SAT Math : How to factor a common factor out of squares

Study concepts, example questions & explanations for SAT Math

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Example Questions

Example Question #1 : How To Factor A Common Factor Out Of Squares

x2 = 36

Quantity A: x

Quantity B: 6

Possible Answers:

The relationship cannot be determined from the information given

Quantity B is greater

Quantity A is greater

The two quantities are equal

Correct answer:

The relationship cannot be determined from the information given

Explanation:

x2 = 36 -> it is important to remember that this leads to two answers. 

x = 6 or x = -6. 

  If x = 6: A = B.

  If x = -6: A < B.

Thus the relationship cannot be determined from the information given.

Example Question #2 : How To Factor A Common Factor Out Of Squares

According to Heron's Formula, the area of a triangle with side lengths of a, b, and c is given by the following:

Hero

where s is one-half of the triangle's perimeter. 

 

What is the area of a triangle with side lengths of 6, 10, and 12 units?

Possible Answers:

8√14

4√14

48√77

12√5

14√2

Correct answer:

8√14

Explanation:

We can use Heron's formula to find the area of the triangle. We can let a = 6, b = 10, and c = 12.

In order to find s, we need to find one half of the perimeter. The perimeter is the sum of the lengths of the sides of the triangle.

Perimeter = a + b + c = 6 + 10 + 12 = 28

In order to find s, we must multiply the perimeter by one-half, which would give us (1/2)(28), or 14.

Now that we have a, b, c, and s, we can calculate the area using Heron's formula.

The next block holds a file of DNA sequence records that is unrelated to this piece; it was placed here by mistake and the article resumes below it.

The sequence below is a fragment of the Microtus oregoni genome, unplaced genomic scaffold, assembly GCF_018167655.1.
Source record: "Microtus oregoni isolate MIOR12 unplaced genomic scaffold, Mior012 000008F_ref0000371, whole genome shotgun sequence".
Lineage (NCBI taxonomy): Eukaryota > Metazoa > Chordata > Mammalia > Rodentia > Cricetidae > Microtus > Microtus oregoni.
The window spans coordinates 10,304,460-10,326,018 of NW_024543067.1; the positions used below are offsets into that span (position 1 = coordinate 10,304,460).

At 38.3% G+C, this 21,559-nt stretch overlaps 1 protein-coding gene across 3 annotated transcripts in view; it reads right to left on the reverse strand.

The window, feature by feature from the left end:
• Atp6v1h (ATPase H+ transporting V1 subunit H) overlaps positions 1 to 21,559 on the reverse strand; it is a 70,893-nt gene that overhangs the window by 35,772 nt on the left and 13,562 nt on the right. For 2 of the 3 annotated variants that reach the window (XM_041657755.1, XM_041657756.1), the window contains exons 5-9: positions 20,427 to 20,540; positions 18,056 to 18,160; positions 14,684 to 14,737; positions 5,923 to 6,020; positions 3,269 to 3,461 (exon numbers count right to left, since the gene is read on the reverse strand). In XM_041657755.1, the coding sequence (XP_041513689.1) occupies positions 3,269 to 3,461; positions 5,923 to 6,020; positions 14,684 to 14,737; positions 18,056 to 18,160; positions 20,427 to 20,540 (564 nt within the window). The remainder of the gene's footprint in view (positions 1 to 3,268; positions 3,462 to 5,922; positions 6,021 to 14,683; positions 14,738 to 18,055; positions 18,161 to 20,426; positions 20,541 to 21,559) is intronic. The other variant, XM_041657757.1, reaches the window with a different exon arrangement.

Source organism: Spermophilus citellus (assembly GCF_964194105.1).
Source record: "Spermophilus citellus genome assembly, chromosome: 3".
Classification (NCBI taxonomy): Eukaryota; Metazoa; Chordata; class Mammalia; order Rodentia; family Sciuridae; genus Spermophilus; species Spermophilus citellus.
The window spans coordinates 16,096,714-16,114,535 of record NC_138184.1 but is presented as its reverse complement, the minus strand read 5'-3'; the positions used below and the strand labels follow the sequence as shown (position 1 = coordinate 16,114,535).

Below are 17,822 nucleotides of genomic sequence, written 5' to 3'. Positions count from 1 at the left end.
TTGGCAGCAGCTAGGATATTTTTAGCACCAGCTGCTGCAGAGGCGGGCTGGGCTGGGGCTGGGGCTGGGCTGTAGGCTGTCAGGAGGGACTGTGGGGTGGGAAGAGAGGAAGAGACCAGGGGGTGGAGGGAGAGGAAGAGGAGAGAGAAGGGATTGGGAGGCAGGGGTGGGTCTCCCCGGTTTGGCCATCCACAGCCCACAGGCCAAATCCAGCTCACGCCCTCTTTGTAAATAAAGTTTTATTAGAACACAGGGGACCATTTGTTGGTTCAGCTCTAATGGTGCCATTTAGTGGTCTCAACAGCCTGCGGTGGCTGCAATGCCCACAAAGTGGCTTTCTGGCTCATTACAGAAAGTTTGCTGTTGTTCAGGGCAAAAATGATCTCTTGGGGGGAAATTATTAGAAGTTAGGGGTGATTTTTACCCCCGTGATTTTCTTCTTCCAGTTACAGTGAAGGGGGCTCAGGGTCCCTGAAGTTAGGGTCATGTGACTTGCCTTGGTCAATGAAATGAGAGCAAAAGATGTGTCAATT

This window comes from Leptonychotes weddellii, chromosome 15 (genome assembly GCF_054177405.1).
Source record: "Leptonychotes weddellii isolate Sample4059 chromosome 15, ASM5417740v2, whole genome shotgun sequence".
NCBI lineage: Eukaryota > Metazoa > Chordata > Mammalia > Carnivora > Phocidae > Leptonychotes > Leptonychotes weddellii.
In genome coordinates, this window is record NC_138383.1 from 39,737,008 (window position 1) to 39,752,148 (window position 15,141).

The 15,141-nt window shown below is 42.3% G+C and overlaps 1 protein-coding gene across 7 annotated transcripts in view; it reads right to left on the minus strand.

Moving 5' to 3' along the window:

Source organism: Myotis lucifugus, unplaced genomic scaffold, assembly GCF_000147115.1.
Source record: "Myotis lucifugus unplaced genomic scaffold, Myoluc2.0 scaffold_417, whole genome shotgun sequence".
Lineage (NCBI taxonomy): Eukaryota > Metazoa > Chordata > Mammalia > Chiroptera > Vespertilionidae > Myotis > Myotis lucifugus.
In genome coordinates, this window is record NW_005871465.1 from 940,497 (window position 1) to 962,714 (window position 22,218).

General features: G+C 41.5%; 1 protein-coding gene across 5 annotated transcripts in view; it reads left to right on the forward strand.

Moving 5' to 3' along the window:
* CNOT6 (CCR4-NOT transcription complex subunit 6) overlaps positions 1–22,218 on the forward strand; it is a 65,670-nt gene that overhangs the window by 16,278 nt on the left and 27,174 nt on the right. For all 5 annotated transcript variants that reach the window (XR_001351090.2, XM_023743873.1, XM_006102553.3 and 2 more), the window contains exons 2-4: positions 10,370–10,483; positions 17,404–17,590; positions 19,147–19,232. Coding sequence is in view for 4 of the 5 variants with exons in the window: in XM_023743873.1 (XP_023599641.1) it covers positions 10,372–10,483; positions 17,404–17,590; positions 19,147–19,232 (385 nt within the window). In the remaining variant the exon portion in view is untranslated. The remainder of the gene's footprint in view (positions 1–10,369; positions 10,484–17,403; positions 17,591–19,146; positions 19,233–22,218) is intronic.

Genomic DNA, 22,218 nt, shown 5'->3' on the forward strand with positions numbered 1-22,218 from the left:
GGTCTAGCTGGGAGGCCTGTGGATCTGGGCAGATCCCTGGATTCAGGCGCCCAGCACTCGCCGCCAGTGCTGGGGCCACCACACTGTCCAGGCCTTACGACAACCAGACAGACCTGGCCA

Hero

Hero2

 

 

Example Question #4 : Squaring / Square Roots / Radicals

Simplify the radical expression.

Possible Answers:

Correct answer:

Explanation:

Look for perfect cubes within each term. This will allow us to factor out of the radical.

Simplify.

Example Question #3 : How To Factor A Common Factor Out Of Squares

Simplify the expression.

Possible Answers:

Correct answer:

Explanation:

Use the distributive property for radicals. 

Multiply all terms by .

Combine terms under radicals.

Look for perfect square factors under each radical.  has a perfect square of . The can be factored out.

Since both radicals are the same, we can add them.

Example Question #4 : Factoring Squares

Which of the following expression is equal to

 

Possible Answers:

Correct answer:

Explanation:

When simplifying a square root, consider the factors of each of its component parts:

Combine like terms:

Remove the common factor, :

Pull the  outside of the equation as :

                       

Example Question #2 : How To Factor A Common Factor Out Of Squares

Which of the following is equal to the following expression?

Possible Answers:

Correct answer:

Explanation:

First, break down the components of the square root:

Combine like terms. Remember, when multiplying exponents, add them together:

Factor out the common factor of :

Factor the :

Combine the factored  with the :

Now, you can pull  out from underneath the square root sign as :

Example Question #4 : Squaring / Square Roots / Radicals

Which of the following expressions is equal to the following expression?

Possible Answers:

Correct answer:

Explanation:

First, break down the component parts of the square root:

Combine like terms in a way that will let you pull some of them out from underneath the square root symbol:

Pull out the terms with even exponents and simplify:

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